Too many adjuncts teaching substantive law courses, too many senior profs on sabbatical when the Class of 2008 was attending UC Law. Calling up players from the minors instead of calling on cite-checking bench-warming veterans to step up to the plate to take a swing at teaching has been the team manager's game plan. The latest example is this month's shout out for a pinch-htting visiting prof for the Spring to teach Corporations I and one other business-related course. "To clinch the deal" the Associate Dean for Faculty "will throw in a ticket to the Cincinnati Reds opening day baseball game.".
A classic example of a weak dean following a strong dean, the current UC Law Dean wants faculty votes for renewing his contract. Caving-in works. But it might be time to get back to the business of legal education, which is preparing law students for the profession of law. The ABA site inspection isn't beyond the horizon anymore. Perhaps the appointment of a former OSU law dean, Gregory H. Williams, president of the University of Cincinnati will turn this situation around. [Press Release | Profile].
The Legal Education Imperative. Cincinnati Law is just an illustration of what's wrong in the legal academy.
Penis Status envy produces an uphill climb to the bottom. To find law schools that take teaching seriously, turn the US News Ranking upside down and then sort out the gems from the rubble of Third and Fourth Tier schools. Law schools will have to shift direction if the ABA-AALS cartel is serious about reforming accreditation standards, at least until they figure out a way to game any new output metrics. Frankly, I'm skeptical about self-policing. Maybe state and/or federal education agencies should take over.
Chemerinsky is right. Teaching is the most important thing law schools do, or should be doing. U-Irvine is setting the example while becoming an elite school by hiring scholars who will teach and promoting skills programming to the level of assocate deanship. Granted, it's early -- a small inaugural tuition-free-ride for the 1L class with more students and more faculty to come; it's easier -- creating a "green" culture at a start-up law school takes much less effort than detoxing a contaminated culture at established schools. Ultimately it is going to takes law profs willing to follow deans inspired by a moral imperative to reform legal education.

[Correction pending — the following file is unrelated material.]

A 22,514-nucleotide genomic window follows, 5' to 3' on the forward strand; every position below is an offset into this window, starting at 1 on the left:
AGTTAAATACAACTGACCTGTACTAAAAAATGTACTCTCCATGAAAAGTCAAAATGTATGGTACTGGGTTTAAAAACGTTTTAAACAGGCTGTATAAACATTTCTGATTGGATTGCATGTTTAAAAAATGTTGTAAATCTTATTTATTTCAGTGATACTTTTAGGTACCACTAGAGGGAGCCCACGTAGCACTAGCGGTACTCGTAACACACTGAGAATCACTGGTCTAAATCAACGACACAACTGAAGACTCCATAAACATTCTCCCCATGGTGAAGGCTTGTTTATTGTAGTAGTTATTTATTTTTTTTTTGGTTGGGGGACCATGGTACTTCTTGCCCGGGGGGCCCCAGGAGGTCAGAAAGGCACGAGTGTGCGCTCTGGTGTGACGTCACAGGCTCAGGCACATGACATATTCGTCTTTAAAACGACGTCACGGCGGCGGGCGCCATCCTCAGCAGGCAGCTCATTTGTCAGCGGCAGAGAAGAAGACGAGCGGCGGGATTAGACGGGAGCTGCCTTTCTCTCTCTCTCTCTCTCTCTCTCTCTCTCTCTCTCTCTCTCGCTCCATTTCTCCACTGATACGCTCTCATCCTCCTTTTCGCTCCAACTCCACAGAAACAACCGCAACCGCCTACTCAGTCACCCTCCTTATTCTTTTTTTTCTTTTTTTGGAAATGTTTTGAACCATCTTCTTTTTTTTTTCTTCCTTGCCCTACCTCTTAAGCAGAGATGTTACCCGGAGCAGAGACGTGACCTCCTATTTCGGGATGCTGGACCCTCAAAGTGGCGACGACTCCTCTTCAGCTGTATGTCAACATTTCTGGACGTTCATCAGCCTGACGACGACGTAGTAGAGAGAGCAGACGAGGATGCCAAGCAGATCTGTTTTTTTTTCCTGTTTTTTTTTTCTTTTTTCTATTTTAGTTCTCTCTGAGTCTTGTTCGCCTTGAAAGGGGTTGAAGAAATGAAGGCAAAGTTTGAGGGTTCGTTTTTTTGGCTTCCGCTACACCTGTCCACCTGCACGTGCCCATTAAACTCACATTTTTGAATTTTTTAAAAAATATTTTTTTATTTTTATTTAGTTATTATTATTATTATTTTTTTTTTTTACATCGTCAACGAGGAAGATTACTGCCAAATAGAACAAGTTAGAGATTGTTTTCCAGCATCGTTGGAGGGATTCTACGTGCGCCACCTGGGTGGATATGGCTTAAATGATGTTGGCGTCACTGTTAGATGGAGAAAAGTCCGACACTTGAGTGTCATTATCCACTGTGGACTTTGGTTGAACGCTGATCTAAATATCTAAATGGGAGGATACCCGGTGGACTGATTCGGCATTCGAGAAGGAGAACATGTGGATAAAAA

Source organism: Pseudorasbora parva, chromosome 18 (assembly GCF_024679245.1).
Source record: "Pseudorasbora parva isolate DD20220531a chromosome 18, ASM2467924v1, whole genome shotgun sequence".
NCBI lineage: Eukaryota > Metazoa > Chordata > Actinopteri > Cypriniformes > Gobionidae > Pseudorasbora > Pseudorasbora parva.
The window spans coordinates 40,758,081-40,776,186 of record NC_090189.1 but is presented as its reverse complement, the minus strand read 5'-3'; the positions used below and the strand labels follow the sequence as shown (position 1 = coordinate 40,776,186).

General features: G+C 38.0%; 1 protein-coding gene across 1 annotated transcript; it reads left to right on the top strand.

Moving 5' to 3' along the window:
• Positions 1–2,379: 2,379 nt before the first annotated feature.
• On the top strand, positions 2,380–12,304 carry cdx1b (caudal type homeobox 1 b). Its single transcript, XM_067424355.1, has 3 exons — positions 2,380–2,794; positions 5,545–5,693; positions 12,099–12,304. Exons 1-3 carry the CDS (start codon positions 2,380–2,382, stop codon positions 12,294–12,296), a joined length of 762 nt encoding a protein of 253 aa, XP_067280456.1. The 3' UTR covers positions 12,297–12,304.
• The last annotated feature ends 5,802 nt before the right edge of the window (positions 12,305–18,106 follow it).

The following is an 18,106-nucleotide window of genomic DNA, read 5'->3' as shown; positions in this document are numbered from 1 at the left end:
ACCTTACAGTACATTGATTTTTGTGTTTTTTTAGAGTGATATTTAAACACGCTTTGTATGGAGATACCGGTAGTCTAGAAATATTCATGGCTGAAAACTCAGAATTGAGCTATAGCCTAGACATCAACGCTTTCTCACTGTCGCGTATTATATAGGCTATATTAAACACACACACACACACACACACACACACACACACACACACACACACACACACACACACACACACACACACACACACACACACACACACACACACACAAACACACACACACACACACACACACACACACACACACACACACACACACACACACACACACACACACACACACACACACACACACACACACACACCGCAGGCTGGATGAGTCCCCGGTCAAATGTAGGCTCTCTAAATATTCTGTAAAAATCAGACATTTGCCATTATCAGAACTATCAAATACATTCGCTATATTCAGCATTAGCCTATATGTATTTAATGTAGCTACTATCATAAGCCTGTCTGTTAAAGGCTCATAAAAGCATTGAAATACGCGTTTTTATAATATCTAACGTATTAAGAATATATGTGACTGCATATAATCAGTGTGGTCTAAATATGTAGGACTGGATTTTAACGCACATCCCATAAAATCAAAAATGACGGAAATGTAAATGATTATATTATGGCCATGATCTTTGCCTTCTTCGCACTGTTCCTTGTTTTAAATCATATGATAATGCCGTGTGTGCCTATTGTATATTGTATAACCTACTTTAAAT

The fact that teaching is not the focus at many law schools is only going to come back and bite them later. Exactly how long can a law school expect to carry a bloated faculty, no matter how much 'scholarship' is being cranked out when costs are rising, budgets are getting cut, and graduates can't find jobs? To illustrate how far some schools have drifted from teaching toward the mini-Harvard model, one need only look at a certain top 25 school that landed a highly sought after prospect who is really a rookie in the academy. The rookie's first semester teaching load? A single 2 credit seminar! I'm sure greater glory is expected in scholarly writing. Not sure how that would help a student's resume though.
Anyway, great article. Keep up the good work.
Posted by: Elmer | Sep 11, 2009 4:34:35 PM
Regardless whether your points are accurate or well made, you have a responsibility to disclose to your readers that you have a bone to pick against both the school and the dean. It's the same concept that journalists follow - for example, when CNN reports about Time Warner, it states that it is a unit of the company.
Posted by: Kenneth Hirsh | Sep 11, 2009 1:44:20 PM